Well this is all a bit embarrassing.
The upper chart shows shares in Dignity, the funeral director, rising 60 per cent in the 11 sessions before today’s. The lower chart shows two volume spikes over the period: more than five times the daily average changed hands on July 29, then the company delivered interim results, and nearly ten times the daily average changed hands on August 11, when the company didn’t. The shares rose 21.5 per cent that day in reaction to Dignity, to reiterate, saying nothing whatsoever.
This is all a bit embarrassing, specifically, for The Competition and Markets Authority. The CMA today published the provisional decision report on its more than two-year long investigation into the funerals sector. The headlines look very positive indeed for Dignity, with no recommendation of price controls, so the shares are up by a further 37 per cent at pixel. Those with a reason to buy the stock on Tuesday morning can now bank a gain of ~70 per cent.
Life’s been a bit problematic at the CMA of late. Chairman Andrew Tyrie quit abruptly in June after just two years in the job, apparently after a board-level scrap over his plans to give the watchdog some actual bite. Less than a week later the CMA performed an unforced U-turn hankered after by lobbyists and said it was okay for Amazon invest in Deliveroo, having previously considered it a poison pill deal. Then in August, having found JD Sports and its controlling shareholder Pentland in breach of an enforcement order related to their Footasylum takeover, the CMA delivered a piddling £300,000 fine with a ruling whose internal logic was so flawed it could’ve been written by M Night Shyamalan.
Given all that, the last thing the CMA’s wallflower CEO Andrea Coscelli needs right now is an FCA investigation into why the agency’s findings seem to leak into the market before publication. It’s pretty clear, however, that an investigation is merited. It’d help restore confidence that at least one watchdog can still do its job.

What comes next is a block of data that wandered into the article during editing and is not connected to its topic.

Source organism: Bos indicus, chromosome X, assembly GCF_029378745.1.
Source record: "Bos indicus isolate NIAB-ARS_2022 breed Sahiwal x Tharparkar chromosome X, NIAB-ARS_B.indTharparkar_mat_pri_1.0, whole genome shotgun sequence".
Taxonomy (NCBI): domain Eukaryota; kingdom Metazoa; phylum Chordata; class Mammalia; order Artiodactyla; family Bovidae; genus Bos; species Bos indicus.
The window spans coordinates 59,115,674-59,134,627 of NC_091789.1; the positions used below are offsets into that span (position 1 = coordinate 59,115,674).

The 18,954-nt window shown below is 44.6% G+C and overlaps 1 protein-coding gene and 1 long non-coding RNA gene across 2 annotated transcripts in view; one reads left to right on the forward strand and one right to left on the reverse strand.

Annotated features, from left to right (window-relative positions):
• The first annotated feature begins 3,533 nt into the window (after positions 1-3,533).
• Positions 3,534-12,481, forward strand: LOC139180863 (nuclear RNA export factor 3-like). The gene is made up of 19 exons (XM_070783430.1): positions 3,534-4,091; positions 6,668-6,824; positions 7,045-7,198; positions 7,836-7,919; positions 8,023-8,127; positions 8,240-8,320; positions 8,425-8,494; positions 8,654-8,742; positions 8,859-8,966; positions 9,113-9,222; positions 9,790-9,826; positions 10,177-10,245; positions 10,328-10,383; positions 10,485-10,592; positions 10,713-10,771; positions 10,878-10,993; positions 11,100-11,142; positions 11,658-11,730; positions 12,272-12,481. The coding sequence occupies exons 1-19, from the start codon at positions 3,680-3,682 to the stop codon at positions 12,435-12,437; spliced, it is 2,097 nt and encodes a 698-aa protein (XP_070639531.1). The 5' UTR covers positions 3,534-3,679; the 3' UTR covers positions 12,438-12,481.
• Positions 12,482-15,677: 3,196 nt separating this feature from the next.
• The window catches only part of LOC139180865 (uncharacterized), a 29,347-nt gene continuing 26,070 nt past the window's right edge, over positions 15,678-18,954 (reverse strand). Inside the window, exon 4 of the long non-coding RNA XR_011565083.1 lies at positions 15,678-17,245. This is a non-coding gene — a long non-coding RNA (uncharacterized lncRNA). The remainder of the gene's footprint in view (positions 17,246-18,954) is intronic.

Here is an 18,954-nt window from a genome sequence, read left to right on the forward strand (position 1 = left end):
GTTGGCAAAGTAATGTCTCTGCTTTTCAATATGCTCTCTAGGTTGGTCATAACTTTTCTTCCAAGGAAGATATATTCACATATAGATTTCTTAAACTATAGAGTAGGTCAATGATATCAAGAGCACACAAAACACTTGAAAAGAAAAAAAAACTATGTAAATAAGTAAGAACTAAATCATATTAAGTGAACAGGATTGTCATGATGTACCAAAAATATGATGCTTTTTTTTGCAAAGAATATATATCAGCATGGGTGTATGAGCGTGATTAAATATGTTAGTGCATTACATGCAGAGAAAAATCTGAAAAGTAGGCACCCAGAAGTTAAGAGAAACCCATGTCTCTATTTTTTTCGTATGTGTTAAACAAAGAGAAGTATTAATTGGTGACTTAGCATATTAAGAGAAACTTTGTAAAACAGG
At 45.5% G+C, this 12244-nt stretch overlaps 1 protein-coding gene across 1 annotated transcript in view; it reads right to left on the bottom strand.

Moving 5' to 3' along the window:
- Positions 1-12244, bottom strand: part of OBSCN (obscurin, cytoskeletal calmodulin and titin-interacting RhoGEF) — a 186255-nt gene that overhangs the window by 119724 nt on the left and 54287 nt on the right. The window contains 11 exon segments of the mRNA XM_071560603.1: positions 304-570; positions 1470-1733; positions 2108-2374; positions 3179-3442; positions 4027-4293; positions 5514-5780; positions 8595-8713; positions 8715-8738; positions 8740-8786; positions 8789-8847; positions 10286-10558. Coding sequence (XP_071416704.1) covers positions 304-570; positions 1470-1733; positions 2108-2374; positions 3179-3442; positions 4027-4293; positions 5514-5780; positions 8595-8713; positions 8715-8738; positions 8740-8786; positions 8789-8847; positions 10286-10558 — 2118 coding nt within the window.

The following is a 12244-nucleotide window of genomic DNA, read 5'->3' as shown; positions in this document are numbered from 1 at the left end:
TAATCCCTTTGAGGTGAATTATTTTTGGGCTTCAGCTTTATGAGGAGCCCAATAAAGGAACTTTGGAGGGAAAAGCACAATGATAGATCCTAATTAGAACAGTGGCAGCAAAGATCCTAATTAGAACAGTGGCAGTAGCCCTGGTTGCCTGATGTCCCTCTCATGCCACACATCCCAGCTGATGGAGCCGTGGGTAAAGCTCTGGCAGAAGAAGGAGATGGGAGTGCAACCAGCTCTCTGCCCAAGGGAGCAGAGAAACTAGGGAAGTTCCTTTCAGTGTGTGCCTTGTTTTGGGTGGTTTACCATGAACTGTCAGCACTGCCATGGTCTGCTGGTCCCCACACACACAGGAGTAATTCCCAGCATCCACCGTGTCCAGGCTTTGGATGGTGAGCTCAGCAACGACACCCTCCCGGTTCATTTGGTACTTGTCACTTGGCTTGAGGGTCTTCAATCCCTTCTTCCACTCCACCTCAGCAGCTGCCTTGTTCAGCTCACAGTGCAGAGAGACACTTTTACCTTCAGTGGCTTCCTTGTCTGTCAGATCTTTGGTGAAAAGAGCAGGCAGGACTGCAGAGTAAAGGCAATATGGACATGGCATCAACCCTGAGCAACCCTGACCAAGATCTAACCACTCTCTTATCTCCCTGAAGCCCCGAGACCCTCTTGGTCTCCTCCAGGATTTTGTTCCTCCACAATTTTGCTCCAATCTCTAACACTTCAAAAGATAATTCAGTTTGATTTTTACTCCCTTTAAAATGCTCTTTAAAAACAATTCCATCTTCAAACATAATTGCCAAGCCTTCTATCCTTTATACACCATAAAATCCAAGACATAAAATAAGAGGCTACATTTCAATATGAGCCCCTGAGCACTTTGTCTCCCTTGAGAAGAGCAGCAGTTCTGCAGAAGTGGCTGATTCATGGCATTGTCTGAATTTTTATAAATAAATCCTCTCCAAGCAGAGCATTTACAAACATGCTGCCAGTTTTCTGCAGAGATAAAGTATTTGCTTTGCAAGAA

Peel Hunt, upgrading Dignity from “sell” to “hold”, has a handy summary of the decision:
The CMA has found that it would not be possible to impose price controls given the current circumstances. It has, however, found that price controls are required, and so is proposing returning to the option of a price control remedy when the funerals industry has recovered to a steady state, which may well be different from that existing before the onset of Covid-19. This is likely to require a supplementary market investigation focused on resolving the pricing issues identified.
In the meantime the CMA is proposing a ‘Sunlight’ regime, which would impose a level of oversight on the industry and companies’ behaviour. Information on prices would need to be more visible, an inspection regime would be implemented and certain companies would need to provide financial information to the CMA.
Consumers are more likely to compare prices going forward, but this should be a relief for the industry given that there will not be a price control regime for some time. However, the CMA clearly intends to return to this, particularly as it found that “the Co-op and Dignity, which account for 30% of branches, are often significantly more expensive (we estimate by approximately £800 and £1,400 respectively) than many of the small typically family-owned businesses that operate the majority of branches in the UK.”
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